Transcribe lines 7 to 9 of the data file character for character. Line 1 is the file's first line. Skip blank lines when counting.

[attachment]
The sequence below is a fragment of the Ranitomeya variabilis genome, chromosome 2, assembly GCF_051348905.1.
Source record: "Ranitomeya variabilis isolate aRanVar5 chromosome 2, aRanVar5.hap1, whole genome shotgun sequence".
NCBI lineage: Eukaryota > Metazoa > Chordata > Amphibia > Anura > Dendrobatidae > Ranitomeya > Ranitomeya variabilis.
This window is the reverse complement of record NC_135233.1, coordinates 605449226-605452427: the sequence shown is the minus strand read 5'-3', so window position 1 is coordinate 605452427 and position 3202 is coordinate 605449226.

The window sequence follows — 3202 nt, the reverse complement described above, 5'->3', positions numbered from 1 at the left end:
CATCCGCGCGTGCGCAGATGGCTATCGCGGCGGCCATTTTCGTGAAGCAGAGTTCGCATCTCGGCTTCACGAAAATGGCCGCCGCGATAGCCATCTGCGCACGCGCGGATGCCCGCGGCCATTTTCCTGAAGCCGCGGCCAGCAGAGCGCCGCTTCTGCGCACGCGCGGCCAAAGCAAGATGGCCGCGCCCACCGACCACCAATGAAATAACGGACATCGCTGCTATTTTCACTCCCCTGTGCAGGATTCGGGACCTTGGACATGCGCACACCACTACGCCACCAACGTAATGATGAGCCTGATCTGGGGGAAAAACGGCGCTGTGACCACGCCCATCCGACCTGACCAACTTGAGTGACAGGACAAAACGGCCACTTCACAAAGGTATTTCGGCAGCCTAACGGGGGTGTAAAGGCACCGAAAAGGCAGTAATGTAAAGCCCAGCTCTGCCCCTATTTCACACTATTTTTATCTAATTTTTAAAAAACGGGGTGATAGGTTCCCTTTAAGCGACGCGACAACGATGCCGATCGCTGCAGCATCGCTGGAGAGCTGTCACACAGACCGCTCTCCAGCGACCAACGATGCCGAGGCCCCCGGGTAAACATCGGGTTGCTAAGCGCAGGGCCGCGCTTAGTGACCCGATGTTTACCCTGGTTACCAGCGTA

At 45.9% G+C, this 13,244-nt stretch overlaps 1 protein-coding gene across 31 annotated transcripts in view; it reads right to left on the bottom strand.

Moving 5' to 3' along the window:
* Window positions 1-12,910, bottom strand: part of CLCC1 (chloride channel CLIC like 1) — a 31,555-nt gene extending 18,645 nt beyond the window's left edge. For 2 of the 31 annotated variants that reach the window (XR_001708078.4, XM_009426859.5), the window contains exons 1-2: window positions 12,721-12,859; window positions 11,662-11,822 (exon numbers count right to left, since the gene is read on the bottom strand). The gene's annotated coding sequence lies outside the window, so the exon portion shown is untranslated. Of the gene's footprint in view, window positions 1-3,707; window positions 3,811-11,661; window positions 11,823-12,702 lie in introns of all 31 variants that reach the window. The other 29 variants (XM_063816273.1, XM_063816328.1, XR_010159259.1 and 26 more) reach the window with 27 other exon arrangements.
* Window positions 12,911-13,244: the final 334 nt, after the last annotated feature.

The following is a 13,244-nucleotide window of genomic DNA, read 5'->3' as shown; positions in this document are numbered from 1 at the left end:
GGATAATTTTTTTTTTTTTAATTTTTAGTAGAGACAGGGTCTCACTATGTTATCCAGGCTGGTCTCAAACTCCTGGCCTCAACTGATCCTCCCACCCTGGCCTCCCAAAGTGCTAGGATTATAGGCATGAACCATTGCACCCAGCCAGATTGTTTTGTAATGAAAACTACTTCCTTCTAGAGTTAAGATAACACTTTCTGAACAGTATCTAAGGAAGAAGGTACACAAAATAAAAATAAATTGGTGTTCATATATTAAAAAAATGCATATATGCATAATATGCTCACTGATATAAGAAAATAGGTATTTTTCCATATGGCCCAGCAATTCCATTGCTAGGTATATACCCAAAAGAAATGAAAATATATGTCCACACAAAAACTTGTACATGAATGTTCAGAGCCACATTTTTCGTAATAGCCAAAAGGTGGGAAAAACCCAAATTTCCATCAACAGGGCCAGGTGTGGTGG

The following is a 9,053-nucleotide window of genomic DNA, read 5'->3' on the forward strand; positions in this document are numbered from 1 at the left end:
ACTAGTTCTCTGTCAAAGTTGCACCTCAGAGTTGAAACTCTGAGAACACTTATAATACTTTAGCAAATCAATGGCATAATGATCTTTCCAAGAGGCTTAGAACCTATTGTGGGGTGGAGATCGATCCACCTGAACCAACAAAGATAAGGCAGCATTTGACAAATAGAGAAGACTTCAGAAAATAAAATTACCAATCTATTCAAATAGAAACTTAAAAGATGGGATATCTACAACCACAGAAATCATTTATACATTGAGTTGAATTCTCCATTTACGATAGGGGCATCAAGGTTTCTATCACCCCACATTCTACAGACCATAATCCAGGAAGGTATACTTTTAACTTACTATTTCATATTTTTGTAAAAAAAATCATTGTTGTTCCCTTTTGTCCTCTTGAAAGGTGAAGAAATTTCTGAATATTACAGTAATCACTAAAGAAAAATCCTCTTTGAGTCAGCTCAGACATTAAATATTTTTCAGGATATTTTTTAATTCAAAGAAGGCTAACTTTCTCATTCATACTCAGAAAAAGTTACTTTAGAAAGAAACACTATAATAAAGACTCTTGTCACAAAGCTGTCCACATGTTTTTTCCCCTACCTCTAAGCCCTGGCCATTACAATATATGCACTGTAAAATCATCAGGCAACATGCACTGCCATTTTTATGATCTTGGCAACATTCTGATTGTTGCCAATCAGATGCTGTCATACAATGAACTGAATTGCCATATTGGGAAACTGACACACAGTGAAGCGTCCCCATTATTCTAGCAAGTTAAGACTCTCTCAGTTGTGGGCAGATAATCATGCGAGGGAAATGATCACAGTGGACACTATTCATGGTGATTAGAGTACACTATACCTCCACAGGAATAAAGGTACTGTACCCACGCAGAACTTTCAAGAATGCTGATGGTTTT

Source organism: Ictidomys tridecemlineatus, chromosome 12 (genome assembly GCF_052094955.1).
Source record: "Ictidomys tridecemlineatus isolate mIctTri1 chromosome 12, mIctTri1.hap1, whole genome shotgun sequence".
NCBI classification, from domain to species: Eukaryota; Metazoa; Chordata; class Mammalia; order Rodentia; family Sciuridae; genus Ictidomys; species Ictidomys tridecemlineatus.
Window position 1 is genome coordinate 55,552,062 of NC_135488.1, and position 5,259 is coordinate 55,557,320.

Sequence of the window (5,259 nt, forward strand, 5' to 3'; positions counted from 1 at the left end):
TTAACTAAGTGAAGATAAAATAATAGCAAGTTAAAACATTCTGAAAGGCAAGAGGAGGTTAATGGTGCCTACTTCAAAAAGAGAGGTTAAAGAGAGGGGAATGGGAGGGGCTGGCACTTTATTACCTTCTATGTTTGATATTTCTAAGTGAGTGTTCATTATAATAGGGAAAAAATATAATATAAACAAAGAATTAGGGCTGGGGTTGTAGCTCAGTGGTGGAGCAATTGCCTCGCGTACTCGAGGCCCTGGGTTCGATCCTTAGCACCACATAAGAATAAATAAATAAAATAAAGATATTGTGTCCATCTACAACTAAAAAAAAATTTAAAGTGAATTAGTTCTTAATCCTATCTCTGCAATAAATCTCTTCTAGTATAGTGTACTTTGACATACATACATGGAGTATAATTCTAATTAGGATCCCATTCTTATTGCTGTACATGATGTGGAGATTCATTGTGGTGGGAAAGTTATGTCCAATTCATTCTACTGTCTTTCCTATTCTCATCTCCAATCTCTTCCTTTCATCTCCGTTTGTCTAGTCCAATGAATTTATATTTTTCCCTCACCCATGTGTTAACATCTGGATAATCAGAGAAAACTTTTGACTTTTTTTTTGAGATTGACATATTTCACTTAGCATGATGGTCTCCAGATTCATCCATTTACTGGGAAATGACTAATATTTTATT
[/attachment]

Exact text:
At 45.9% G+C, this 13,244-nt stretch overlaps 1 protein-coding gene across 31 annotated transcripts in view; it reads right to left on the bottom strand.

Moving 5' to 3' along the window:
* Window positions 1-12,910, bottom strand: part of CLCC1 (chloride channel CLIC like 1) — a 31,555-nt gene extending 18,645 nt beyond the window's left edge. For 2 of the 31 annotated variants that reach the window (XR_001708078.4, XM_009426859.5), the window contains exons 1-2: window positions 12,721-12,859; window positions 11,662-11,822 (exon numbers count right to left, since the gene is read on the bottom strand). The gene's annotated coding sequence lies outside the window, so the exon portion shown is untranslated. Of the gene's footprint in view, window positions 1-3,707; window positions 3,811-11,661; window positions 11,823-12,702 lie in introns of all 31 variants that reach the window. The other 29 variants (XM_063816273.1, XM_063816328.1, XR_010159259.1 and 26 more) reach the window with 27 other exon arrangements.